Unfortunately, however, when he contacted Capita he simply told him that he had no record of a pension in his name. So it seemed like a dead end.

It turns out that it appears that the Government’s pension monitoring service scheme was only for people who worked for your company after 1997, so this is not the scheme you had any rights to.

Tip 4. Follow the money

Having drawn a blank when tracing the records and administration of the scheme, it seemed worth trying to find where the money had gone.

We had been told that the policy was transferred to Confederation Life but it turns out that it went into liquidation in 1994.

The liquidator was a well-known company called KPMG and he directed him to a Canadian company which KPMG claimed had bought Confederation Life’s pensions business.

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However, when the Canadian company dug into its files it discovered that it had only purchased the Canadian policies from Confederation Life, and that the UK policies had been purchased by a company called Sun Life of Canada.

A little research into Sun Life of Canada (UK) revealed that it had recently been acquired by a company called Phoenix, which owns a large number of what are known in the pensions industry as “legacy” pension policies.

Phoenix responded very quickly to our questions, but said it had searched its records and couldn’t find any reference to its old plan.

Tip 5. Use your own networks

Having left all of these avenues blank, we discussed whether he was still in contact with anyone he was working with at the time.

It would take just one person who received a pension from the scheme today to find the contact details and, hopefully, find their lost pension.

Unfortunately, you worked in the company for about 40 years and have already lost contact with former colleagues.

Conclusion: don’t give up

I know you’ve been trying to locate your pension for over a decade and it’s great that you haven’t given up.

We certainly have a clearer idea of ​​some of the history of what’s happened since the mid-1980s, although ultimately we’ve still hit a brick wall.

But even going through all the letters we’ve received has given me one or two last avenues to try.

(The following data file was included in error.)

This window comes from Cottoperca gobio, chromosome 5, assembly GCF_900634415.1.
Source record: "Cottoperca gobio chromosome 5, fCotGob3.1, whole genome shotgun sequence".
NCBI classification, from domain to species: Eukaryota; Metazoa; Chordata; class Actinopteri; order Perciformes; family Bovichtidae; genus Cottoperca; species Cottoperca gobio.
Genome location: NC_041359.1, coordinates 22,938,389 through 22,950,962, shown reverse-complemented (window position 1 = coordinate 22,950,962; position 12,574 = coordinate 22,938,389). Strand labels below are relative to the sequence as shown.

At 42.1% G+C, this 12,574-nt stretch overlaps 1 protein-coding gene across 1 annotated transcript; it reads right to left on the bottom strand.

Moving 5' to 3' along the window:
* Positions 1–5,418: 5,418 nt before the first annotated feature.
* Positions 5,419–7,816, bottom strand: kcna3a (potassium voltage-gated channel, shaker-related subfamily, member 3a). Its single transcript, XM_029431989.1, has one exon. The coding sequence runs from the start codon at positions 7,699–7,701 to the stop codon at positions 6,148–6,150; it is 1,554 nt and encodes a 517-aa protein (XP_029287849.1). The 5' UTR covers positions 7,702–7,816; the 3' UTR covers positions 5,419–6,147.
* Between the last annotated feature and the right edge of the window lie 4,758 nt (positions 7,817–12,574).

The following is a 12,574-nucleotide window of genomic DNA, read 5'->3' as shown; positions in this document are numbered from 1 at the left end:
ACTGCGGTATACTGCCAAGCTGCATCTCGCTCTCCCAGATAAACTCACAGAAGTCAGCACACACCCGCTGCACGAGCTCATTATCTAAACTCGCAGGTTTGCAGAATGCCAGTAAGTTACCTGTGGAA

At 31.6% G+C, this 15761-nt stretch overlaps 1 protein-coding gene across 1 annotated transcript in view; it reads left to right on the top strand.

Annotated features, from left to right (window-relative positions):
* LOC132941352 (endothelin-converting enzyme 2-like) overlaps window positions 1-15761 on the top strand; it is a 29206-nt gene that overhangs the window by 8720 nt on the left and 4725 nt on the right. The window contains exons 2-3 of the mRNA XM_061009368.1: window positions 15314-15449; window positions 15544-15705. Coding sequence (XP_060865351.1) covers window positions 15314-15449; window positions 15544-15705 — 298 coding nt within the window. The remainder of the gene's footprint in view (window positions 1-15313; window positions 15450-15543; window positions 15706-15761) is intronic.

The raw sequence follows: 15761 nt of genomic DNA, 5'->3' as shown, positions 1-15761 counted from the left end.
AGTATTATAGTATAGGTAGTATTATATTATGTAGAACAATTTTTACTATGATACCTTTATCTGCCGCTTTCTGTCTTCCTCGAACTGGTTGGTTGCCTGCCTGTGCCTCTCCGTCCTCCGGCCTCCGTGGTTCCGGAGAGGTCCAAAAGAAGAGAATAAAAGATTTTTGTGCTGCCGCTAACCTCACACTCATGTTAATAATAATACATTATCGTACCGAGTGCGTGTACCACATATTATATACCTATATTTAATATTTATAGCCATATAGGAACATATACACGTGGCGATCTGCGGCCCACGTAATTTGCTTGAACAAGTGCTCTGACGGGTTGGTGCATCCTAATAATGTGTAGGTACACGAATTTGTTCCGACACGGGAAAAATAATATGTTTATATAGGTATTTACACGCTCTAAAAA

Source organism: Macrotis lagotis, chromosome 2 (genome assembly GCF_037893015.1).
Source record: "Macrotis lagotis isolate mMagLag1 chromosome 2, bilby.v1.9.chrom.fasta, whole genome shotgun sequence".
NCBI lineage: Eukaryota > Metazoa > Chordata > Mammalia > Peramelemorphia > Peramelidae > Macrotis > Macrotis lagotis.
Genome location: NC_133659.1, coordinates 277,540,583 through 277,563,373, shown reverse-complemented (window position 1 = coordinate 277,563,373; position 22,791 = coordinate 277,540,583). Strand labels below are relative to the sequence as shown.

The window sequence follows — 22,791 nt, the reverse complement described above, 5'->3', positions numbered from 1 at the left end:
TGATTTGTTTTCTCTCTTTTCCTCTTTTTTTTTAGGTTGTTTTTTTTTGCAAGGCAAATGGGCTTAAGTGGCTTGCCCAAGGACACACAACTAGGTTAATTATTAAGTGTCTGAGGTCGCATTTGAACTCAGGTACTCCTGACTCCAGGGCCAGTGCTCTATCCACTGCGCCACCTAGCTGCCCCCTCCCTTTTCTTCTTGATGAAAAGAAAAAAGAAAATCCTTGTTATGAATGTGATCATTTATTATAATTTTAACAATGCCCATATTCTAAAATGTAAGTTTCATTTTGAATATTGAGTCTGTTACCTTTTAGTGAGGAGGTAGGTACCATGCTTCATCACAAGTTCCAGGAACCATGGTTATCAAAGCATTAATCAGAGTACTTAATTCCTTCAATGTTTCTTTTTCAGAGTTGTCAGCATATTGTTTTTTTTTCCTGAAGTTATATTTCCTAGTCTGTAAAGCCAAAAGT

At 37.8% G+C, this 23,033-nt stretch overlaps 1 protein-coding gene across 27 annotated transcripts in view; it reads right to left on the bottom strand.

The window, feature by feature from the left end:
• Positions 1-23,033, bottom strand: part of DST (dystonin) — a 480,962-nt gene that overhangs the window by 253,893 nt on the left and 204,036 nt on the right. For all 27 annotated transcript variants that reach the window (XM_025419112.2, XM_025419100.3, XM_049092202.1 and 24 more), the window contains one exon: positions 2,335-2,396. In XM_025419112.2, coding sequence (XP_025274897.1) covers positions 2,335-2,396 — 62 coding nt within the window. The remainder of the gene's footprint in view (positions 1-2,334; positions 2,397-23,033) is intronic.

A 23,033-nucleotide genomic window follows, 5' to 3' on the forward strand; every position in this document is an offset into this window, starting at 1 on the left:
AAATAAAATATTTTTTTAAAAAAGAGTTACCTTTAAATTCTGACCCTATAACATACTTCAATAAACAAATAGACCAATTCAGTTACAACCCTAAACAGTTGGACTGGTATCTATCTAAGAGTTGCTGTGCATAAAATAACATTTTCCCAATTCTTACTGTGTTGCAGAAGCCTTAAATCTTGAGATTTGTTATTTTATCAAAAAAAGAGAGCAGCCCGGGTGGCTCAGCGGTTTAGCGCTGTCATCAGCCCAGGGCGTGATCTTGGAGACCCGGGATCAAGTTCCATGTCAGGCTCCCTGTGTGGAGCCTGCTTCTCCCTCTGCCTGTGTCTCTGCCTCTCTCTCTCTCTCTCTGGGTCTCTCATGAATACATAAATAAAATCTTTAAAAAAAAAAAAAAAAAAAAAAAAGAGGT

Hopefully for many people the story of losing their pension will be much less complicated than yours and some of this advice will help them locate the money that is rightfully theirs.

I will talk more about how to track down missing pension funds on ITV’s Tonight show airing this Thursday (April 18) at 8.30pm on ITV1.

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Ask Steve Webb a question about pensions

Former Pensions Minister Steve Webb is This Is Money’s agony uncle.

He’s ready to answer your questions, whether you’re still saving, in the process of quitting working, or juggling your finances in retirement.

Steve left the Department for Work and Pensions after the May 2015 election. He is now a partner at actuarial and consulting firm Lane Clark & ​​Peacock.

If you would like to ask Steve a question about pensions, email him at pensionquestions@thisismoney.co.uk.

Steve will do his best to respond to your message in a future column, but will not be able to respond to everyone or correspond privately with readers. Nothing in his answers constitutes regulated financial advice. Posted questions are sometimes edited for brevity or other reasons.

Please include a daytime contact number with your message; This will be kept confidential and will not be used for marketing purposes.

If Steve can’t answer your question, you can also contact MoneyHelper, a government-backed organization that provides free pensions support to the public. can be found here and its number is 0800 011 3797.

steveWe receive many questions about state pension forecasts and COPE (the outsourced pension equivalent). If you write to Steve about this topic, he answers a typical reader question about COPE and the state pension here.